What To Do About Kennel Cough

Kennel CoughLike humans, dogs can catch bugs when they’re in close quarters with other dogs; or when they’re in familiar surroundings, like dog parks, where another dog happens to be sick. Kennel Cough is one of those bugs that is highly contagious, but also very treatable.  Here are answers to some frequently asked questions about Kennel Cough.

What is Kennel Cough?

Canine infectious tracheobronchitis (ITB), also known as Kennel Cough, is generally a complex combination of infections that are both viral and bacterial in origin and cause inflammation of the respiratory tract. The most common infectious agents include canine parainfluenza virus, canine adenovirus 2, canine influenza, Bordetella bronchiseptica, and Mycoplasma species. It is similar to a chest cold in humans and is highly contagious among dogs. These organisms are spread through the air and via close contact with contaminated surfaces (like cages, food bowls and caretaker clothing). Clinical signs often follow exposure to other infected dogs at kennels, dog parks and dog shows.

Who is at risk?

Dogs that have frequent contact with other dogs, especially in a kennel situation are most at risk for developing ITB. However, unvaccinated, young, and immune-compromised dogs are also at risk.

What are the clinical signs?

The classic ITB sign is a hacking (“goose honk”) cough that occurs in spasms when the dog is excited, during high activity, or when pressure is on the neck (such as when a dog is pulling against its collar). Sometimes the cough can be productive and he might gag and cough up white, foamy phlegm. Unless the infection is complicated or severe, the dog generally feels well otherwise, with a good appetite and energy level. Other signs like nasal discharge, fever, decreased appetite, lethargy, and respiratory difficulty indicate a more severe infection, or progression of the infection to pneumonia. Unvaccinated and young dogs are most at risk for more severe infections.

How is Kennel Cough diagnosed?

ITB is often diagnosed from clinical signs, history of recent exposure to other dogs, and physical exam. Blood work is often normal unless a more complicated infection is present. Radiographs (X-rays), blood work and sometimes a tracheal wash (collecting fluid samples from the airway) are indicated in more severe infections or to help rule out other disease processes.

How is Kennel Cough treated?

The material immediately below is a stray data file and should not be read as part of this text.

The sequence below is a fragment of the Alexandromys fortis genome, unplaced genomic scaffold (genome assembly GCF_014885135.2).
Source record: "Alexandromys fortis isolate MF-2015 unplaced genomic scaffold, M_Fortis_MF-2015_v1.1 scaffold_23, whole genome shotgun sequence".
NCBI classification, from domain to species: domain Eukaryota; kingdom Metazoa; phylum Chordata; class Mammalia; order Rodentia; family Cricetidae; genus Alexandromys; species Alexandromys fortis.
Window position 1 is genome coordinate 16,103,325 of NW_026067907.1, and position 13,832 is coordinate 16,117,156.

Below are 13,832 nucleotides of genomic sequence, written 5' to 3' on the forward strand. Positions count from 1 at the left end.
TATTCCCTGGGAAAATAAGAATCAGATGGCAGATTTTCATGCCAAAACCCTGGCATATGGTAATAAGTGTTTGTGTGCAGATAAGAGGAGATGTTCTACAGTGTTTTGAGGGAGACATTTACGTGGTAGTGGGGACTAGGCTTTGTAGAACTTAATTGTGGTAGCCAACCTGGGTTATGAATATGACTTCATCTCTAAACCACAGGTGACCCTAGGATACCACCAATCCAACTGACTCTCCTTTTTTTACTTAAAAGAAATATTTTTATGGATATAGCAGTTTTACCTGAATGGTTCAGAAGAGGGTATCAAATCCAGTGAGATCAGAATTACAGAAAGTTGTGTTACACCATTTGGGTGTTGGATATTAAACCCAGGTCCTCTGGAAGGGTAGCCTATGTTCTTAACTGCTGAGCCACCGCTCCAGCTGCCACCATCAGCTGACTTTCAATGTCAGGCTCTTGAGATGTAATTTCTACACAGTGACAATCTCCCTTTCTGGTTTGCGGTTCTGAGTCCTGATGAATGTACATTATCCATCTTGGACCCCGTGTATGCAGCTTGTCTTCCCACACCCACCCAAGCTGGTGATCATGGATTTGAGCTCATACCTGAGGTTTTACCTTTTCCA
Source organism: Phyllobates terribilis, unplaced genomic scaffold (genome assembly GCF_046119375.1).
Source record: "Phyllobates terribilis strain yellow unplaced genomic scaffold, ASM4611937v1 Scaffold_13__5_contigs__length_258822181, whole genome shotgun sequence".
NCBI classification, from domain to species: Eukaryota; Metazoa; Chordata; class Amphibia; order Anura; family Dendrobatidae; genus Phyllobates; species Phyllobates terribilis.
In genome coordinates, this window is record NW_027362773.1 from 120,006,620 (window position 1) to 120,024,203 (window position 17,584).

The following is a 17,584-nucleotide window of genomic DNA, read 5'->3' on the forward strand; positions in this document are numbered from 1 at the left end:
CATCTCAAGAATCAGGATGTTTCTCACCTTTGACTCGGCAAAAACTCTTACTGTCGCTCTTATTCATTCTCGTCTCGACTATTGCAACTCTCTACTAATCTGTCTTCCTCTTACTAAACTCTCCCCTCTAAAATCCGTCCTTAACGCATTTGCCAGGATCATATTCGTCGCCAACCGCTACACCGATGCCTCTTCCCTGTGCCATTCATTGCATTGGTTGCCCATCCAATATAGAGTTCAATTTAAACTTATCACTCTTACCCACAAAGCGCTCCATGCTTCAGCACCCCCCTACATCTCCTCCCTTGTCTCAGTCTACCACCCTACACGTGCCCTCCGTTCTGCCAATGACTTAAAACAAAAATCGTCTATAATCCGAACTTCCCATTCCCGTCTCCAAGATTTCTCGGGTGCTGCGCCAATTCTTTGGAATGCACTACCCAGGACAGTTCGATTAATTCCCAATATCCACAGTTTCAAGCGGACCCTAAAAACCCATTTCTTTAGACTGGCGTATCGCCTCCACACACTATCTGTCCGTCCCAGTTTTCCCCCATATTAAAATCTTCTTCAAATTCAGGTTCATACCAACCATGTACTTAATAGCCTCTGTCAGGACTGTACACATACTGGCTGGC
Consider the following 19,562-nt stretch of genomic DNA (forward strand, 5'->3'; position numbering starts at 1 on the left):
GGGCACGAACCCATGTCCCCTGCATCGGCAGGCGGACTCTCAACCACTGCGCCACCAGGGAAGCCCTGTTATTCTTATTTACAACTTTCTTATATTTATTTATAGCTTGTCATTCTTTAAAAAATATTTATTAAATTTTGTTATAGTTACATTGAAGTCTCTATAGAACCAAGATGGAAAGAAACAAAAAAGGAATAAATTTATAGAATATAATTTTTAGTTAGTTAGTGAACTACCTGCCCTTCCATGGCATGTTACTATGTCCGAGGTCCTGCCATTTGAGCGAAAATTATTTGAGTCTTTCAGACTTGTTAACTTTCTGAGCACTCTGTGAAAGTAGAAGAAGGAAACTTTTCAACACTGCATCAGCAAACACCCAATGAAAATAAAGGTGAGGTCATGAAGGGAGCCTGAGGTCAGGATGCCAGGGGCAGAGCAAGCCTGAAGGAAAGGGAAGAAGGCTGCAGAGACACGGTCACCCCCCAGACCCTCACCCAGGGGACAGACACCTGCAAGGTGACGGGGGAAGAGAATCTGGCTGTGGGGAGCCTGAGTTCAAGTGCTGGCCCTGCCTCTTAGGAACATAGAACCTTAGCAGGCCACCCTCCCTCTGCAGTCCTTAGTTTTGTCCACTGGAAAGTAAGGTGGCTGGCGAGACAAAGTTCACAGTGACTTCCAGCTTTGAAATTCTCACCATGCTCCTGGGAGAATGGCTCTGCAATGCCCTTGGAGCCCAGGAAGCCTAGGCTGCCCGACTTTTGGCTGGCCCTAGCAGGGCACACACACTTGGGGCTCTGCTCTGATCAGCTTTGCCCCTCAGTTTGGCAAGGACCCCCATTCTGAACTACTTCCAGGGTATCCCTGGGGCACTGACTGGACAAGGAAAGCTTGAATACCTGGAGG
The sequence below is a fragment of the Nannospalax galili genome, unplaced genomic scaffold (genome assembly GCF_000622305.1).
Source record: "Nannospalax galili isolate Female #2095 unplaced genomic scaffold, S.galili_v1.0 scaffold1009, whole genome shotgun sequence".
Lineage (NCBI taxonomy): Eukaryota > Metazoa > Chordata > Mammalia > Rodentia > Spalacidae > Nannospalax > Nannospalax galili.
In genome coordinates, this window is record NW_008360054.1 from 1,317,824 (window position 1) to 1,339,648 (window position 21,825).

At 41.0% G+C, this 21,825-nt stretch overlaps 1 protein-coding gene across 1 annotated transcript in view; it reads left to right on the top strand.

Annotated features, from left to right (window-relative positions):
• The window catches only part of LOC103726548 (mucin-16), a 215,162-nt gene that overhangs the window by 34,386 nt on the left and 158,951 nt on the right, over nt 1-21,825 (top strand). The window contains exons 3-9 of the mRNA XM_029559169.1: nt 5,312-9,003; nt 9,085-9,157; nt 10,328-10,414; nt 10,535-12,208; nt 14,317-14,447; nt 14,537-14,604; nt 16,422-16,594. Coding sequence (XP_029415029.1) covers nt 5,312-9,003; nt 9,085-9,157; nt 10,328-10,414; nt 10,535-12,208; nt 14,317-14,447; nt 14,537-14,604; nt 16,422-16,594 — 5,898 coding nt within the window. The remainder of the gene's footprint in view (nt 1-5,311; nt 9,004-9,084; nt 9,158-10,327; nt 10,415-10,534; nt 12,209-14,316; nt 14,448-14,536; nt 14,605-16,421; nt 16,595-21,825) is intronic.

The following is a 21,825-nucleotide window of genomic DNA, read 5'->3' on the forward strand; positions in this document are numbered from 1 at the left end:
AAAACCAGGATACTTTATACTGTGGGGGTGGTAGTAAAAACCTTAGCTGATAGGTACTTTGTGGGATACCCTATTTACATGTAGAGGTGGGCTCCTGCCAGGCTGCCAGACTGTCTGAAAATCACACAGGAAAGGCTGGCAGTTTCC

First and foremost, isolate your dog from other dogs if you suspect that he has ITB. It’s always a good idea to see your veterinarian if your dog is coughing. Treatment for routine cases of ITB generally consists of supportive care with cough suppression and nebulization. (Cough suppressants are not recommended in cases that are more complicated or productive.) Providing a humidifier, or taking your dog into the bathroom while you shower for 15 minutes, can help to ease breathing, loosen respiratory secretions, and soothe irritated breathing passages. More severe cases may require antibiotics or hospitalization for oxygen, intravenous fluids, and intravenous antibiotics.

How is Kennel Cough prevented?

The best way to prevent ITB is to prevent exposure. However, vaccinations are available for several of the ITB agents, including parainfluenza, Bordetella, and adenovirus 2. Ask your primary care veterinarian for further information about whether or not these vaccines are recommended for your dog.

What is the prognosis for Kennel Cough?

For most dogs, the prognosis for ITB is very good and the infection will run its course often without antibiotics over a three-week time frame. Young and immune-compromised animals may take longer to recover. The prognosis for dogs that have more severe infections (such as pneumonia) depends on response to therapy and other complicating conditions.

What should be done while my dog has Kennel Cough?

It is very important to isolate your dog if you suspect that he has ITB. He should be isolated throughout the time that he is showing clinical signs. You should disinfect all items (crates, bowls, floors, etc.) that have come in contact with the dog with a solution of diluted bleach in water (1:32). Your dog should be showing improvement in his signs within one week of starting treatment. Seek out additional veterinary care if you have any concerns about worsening clinical signs (difficulty breathing, nasal discharge, decreased appetite, lethargy) or the length of time associated with the signs.

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